Margo is a simplified spelling of Margot, a nickname for Marguerite, French form of Margaret (Greek “pearl.”)

Marguerite de Valois (1553-1615), daughter of King Henri II of France, became Queen when her cousin and husband became King Henri IV in 1589. He divorced her for being barren in 1599.

In 1845, French novelist Alexandre Dumas published “Queen Margot”, a novel based on Marguerite’s life. This falsely presented her as a sex-obsessed schemer, but helped establish Margot as a name in its own right.

Margot was often a nickname for Margaret when first used by English speakers. The two most famous British Margots, author and Prime minister’s spouse Asquith (1864-1945) and ballerina Fonteyn (1919-1991), were both born “Margaret.”

About Names: “History of name Simon not as simple as it seems”

A statue of El Libertador, Simón Bolivar, in Paris

Dr. Cleveland Evans writes about names for the Omaha World-Herald. In his July 4th column, he looks at the history of the name Simon.

Tuesday we can join Simon again in the World of Mages.

“Any Way the Wind Blows”, the third book in Nebraska author Rainbow Rowell’s young adult series about young mage Simon Snow, will be released July 6. It promises to “tell secrets, answer questions, and lay ghosts to rest.”

Simon was originally a Greek name meaning “flat-nosed.” It was used in first-century Palestine as the Greek form of Hebrew Shim’on, “he has heard,” a common name among Jews. Nine Simons are found in the New Testament, including apostle Simon the Zealot; Simon of Cyrene, who carried Jesus’ cross; and Simon Peter, later the first Pope.

In England, the name’s fame was reinforced by Simon Stock (1165-1265), a Carmelite monk whose visions of the Virgin Mary earned him veneration as a saint.

Simon ranked 13th in England around 1380, leading to Sims, Simpson, Symonds, etc., being common surnames.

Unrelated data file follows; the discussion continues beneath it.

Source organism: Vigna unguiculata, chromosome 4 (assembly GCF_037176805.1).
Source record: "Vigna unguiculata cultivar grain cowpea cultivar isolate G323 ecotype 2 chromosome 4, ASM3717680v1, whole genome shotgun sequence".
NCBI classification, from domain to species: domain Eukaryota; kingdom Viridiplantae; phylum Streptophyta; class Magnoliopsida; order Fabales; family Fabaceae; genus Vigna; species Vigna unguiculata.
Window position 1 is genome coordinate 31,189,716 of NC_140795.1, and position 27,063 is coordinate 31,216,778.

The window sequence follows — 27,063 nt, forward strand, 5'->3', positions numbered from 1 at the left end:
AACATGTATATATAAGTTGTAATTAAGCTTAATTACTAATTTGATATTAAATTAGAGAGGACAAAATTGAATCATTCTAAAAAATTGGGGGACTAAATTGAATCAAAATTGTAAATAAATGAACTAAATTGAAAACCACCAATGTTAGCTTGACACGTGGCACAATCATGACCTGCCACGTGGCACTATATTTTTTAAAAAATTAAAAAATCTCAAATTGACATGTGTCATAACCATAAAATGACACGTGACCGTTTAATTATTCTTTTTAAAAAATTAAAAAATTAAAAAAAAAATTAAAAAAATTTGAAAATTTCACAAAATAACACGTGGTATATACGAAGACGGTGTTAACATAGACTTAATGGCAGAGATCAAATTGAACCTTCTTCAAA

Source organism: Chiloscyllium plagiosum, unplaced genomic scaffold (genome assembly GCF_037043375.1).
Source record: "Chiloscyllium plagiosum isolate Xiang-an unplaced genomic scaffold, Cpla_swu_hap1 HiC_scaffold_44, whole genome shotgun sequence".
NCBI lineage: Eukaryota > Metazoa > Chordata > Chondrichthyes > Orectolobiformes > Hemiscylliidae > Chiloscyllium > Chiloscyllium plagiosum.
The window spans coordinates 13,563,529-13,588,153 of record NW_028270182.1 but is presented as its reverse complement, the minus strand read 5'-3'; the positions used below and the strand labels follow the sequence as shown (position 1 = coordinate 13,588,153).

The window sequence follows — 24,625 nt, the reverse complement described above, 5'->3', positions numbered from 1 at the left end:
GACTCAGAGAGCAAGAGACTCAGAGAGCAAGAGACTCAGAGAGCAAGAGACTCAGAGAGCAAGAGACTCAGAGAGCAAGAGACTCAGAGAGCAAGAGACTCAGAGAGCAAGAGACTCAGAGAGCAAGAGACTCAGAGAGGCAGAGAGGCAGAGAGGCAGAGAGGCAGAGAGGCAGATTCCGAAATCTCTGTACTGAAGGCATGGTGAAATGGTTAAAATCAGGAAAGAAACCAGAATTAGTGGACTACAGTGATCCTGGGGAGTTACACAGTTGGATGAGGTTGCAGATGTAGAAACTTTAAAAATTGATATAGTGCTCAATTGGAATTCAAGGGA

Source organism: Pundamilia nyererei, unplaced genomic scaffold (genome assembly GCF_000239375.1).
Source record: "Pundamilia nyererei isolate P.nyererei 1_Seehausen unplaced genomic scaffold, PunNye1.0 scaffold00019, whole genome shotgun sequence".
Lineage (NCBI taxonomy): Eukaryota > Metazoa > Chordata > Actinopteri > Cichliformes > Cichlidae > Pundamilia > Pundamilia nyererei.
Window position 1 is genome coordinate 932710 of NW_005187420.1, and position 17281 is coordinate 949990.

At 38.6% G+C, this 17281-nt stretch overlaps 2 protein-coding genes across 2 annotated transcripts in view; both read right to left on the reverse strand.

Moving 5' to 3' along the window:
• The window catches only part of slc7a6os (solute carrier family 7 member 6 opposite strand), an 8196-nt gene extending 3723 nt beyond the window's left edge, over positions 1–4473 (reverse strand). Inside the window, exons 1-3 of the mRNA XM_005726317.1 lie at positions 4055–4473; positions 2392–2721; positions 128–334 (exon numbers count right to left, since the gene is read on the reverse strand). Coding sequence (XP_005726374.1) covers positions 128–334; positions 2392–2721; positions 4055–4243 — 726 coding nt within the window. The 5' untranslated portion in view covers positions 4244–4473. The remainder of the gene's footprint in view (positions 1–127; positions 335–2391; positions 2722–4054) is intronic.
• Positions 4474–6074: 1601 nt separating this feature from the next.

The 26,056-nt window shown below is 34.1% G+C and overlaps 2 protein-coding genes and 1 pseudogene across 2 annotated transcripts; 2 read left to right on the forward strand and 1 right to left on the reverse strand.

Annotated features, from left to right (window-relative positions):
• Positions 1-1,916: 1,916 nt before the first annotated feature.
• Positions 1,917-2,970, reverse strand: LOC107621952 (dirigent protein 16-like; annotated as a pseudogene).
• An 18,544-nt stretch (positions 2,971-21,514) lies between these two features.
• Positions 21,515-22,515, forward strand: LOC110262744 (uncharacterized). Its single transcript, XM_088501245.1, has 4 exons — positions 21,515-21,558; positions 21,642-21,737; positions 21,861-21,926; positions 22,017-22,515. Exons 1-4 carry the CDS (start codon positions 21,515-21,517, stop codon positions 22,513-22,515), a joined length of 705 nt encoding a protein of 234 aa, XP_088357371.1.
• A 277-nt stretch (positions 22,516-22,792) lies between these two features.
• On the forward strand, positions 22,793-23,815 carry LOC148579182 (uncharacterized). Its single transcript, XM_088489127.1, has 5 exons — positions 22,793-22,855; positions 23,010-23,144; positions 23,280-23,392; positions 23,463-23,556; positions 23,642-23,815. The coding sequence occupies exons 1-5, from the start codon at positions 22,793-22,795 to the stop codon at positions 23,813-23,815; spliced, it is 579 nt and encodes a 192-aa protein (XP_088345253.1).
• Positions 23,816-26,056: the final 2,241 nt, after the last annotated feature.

About Names: “Brian boomed in the early ’70s”

Queen’s Brian May in 1979 (Photo by Eddie Malin, CC-BY-2.0)

Dr. Cleveland Evans writes about names for the Omaha World-Herald. In his June 20th column, he looks at the history of the name Brian.

Will “Good Vibrations” give you “Fun, Fun, Fun” “All Summer Long”?

Brian Wilson, who — with Mike Love — wrote those songs for The Beach Boys in the 1960s, turns 79 today .

Brian is the Irish form of ancient Celtic Brigonos, probably meaning “high, noble.” Irish king Brian Boru’s forces defeated the Vikings of Dublin at the Battle of Clontarf in 1014. Though Brian died in battle, he became the hero of Ireland’s struggle against foreign domination.

In the 10th century, Norse kings of Dublin also ruled York in northern England. They adopted Brian from the Irish and took it to York. Celtic-speaking knights from Brittany came to southern England with Norman invaders in 1066, introducing the name there. Though Brian died out as a first name in England outside of Yorkshire, it lasted long enough to establish Bryan as a common English surname.

The English rulers of Ireland suppressed the name, and the Irish turned to Barney and Bernard as substitutes. A few Irish immigrants went back to Brian after arriving in America. The 1850 census found 855 Bryans and 264 Brians, with 30% of the Bryans and 57% of the Brians born in Ireland.

Many Bryans had no direct Irish connection, being part of the general fashion for turning surnames into given names. Bryan boomed as a first name when Nebraska’s William Jennings Bryan (1860-1925) became the Democratic nominee for president in 1896, shooting up 330% in one year to rank 157th. The name peaked again in 1900 and 1908 during Bryan’s other presidential runs.

About Names: Social Security Administration Releases Top Baby Names for 2020

Dr. Cleveland Evans writes about names for the Omaha World-Herald. In his May 23rd column, he looks at the Social Security Administration’s Releases fro Top Baby Names in 2020.

Jackson and Sophia won again during the pandemic, though other tragedies hugely impacted baby names last year.

May 7 the Social Security Administration released the United States’ top baby names of 2020.

On SSA’s lists, Liam and Olivia rank first, as they did in 2019.

SSA counts every spelling separately. I add together spellings pronounced the same, creating lists I believe more accurately indicate popularity.

When boys named Jaxon, Jaxson, Jakson, etc., are added to Jackson, 20,213 were born in 2020, ranking it first for the eighth year in a row.

The rest of 2020’s Top 10 for boys were Liam, Noah, Aiden, Oliver, Elijah, Lucas, Grayson, William and James — the same 10 as last year, though Oliver moved up two places.

Kayson was the boy’s name among the Top 100 with the biggest increase, rising from 96th to 62nd. Though Kayson is the top spelling, it was only 19% of the total, which included Kason, Kaison, Kasen, Cason, etc. Blending the sounds of Mason and Grayson with Kayden, Kayson has become the perfect “different but not too different” choice for thousands of parents.

When Sofia and other spellings are added, 20,014 Sophias arrived in 2020. Sophia has been No. 1 since 2011. The rest of the girls’ Top 10 are Olivia, Emma, Ava, Isabella, Amelia, Charlotte, Mia, Camila and Riley.